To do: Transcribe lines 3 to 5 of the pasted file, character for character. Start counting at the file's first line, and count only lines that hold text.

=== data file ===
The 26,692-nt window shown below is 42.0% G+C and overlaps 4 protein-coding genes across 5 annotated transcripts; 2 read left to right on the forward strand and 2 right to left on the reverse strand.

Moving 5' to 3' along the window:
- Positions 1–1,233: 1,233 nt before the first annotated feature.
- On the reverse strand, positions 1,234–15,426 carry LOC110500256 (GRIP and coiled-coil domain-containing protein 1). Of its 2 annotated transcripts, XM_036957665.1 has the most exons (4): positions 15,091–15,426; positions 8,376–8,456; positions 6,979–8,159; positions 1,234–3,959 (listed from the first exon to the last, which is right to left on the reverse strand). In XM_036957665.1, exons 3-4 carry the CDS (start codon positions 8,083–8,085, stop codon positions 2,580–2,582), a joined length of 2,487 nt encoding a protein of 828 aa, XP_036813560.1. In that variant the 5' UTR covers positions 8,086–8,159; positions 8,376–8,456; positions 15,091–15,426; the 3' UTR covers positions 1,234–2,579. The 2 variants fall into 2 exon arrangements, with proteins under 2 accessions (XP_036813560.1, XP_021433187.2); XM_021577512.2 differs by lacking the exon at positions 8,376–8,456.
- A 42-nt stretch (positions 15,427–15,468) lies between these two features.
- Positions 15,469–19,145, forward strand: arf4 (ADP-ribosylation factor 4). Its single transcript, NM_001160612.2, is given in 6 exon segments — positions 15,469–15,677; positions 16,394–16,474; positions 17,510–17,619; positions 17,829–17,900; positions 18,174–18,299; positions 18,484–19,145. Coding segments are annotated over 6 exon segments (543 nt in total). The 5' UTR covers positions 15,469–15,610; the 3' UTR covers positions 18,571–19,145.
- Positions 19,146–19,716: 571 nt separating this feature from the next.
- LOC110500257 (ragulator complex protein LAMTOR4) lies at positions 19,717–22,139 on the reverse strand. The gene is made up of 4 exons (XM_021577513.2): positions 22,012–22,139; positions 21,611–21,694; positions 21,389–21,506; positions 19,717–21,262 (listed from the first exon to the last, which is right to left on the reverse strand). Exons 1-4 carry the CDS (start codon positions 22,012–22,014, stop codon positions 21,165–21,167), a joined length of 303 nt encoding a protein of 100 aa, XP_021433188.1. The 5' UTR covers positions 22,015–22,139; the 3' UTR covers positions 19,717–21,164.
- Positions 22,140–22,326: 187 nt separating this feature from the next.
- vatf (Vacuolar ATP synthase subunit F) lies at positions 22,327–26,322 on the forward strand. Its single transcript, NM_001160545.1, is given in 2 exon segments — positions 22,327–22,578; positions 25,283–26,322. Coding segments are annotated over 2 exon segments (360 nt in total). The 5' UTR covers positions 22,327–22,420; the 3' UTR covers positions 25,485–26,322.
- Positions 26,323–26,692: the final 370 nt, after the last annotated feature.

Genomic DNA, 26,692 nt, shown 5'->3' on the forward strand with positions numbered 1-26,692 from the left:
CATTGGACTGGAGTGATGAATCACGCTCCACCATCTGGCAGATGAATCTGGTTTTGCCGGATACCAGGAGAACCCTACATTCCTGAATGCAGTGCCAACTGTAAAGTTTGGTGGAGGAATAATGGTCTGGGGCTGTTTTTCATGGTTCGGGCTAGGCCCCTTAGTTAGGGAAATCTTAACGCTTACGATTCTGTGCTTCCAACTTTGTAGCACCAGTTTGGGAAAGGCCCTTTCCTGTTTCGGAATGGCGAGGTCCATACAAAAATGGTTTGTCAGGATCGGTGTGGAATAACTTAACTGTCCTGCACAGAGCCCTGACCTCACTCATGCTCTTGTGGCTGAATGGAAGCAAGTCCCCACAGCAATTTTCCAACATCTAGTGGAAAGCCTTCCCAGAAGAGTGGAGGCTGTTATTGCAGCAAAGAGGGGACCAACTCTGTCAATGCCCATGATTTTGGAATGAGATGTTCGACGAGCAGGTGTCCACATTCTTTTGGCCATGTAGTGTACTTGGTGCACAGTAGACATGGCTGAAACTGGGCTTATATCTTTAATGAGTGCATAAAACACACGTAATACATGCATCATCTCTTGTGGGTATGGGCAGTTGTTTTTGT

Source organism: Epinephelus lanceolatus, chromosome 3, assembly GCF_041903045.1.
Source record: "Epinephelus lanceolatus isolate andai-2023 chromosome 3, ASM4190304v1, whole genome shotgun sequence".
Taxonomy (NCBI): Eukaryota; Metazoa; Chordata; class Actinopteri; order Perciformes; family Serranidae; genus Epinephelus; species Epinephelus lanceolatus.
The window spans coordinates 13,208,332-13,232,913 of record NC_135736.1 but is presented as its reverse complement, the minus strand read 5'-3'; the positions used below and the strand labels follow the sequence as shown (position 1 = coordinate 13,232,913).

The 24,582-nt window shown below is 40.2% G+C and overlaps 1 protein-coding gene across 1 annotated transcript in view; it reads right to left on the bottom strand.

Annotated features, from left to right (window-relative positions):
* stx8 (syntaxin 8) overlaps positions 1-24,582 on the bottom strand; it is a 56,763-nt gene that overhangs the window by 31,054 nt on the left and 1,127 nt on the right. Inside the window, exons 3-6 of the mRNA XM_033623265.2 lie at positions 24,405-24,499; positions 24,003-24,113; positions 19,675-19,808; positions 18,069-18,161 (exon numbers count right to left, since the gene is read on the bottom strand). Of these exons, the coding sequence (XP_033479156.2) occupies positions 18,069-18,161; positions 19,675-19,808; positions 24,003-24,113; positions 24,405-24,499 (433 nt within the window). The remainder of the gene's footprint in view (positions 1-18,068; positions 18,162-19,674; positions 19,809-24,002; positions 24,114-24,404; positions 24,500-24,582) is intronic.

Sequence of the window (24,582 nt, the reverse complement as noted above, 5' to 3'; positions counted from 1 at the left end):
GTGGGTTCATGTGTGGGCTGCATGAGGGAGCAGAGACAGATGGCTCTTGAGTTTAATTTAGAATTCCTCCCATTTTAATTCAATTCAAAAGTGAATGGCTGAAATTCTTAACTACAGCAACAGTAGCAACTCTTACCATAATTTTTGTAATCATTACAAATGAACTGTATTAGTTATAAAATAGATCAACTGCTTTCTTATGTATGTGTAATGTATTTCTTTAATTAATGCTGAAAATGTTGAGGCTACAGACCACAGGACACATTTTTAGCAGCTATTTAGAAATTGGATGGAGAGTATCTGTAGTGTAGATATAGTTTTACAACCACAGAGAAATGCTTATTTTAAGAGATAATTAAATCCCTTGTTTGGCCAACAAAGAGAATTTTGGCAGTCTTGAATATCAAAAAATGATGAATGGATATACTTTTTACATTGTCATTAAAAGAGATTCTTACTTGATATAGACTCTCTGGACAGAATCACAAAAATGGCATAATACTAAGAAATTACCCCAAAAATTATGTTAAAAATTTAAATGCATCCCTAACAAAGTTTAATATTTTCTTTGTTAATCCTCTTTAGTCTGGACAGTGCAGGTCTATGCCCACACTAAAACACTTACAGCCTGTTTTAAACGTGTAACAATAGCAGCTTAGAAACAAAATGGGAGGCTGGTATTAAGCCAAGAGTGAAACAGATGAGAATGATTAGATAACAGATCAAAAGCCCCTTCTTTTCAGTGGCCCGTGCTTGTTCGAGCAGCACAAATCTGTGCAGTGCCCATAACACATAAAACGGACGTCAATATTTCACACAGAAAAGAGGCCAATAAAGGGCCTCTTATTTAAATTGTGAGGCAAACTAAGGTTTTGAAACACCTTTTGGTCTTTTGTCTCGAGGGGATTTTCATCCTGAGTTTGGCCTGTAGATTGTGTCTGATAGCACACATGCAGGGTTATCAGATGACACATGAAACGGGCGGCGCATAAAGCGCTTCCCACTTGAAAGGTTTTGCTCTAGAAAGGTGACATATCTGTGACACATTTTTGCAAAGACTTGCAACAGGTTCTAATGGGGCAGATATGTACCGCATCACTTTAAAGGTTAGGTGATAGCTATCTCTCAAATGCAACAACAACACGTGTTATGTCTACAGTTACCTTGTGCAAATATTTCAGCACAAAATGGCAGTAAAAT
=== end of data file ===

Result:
- Positions 1–1,233: 1,233 nt before the first annotated feature.
- On the reverse strand, positions 1,234–15,426 carry LOC110500256 (GRIP and coiled-coil domain-containing protein 1). Of its 2 annotated transcripts, XM_036957665.1 has the most exons (4): positions 15,091–15,426; positions 8,376–8,456; positions 6,979–8,159; positions 1,234–3,959 (listed from the first exon to the last, which is right to left on the reverse strand). In XM_036957665.1, exons 3-4 carry the CDS (start codon positions 8,083–8,085, stop codon positions 2,580–2,582), a joined length of 2,487 nt encoding a protein of 828 aa, XP_036813560.1. In that variant the 5' UTR covers positions 8,086–8,159; positions 8,376–8,456; positions 15,091–15,426; the 3' UTR covers positions 1,234–2,579. The 2 variants fall into 2 exon arrangements, with proteins under 2 accessions (XP_036813560.1, XP_021433187.2); XM_021577512.2 differs by lacking the exon at positions 8,376–8,456.
- A 42-nt stretch (positions 15,427–15,468) lies between these two features.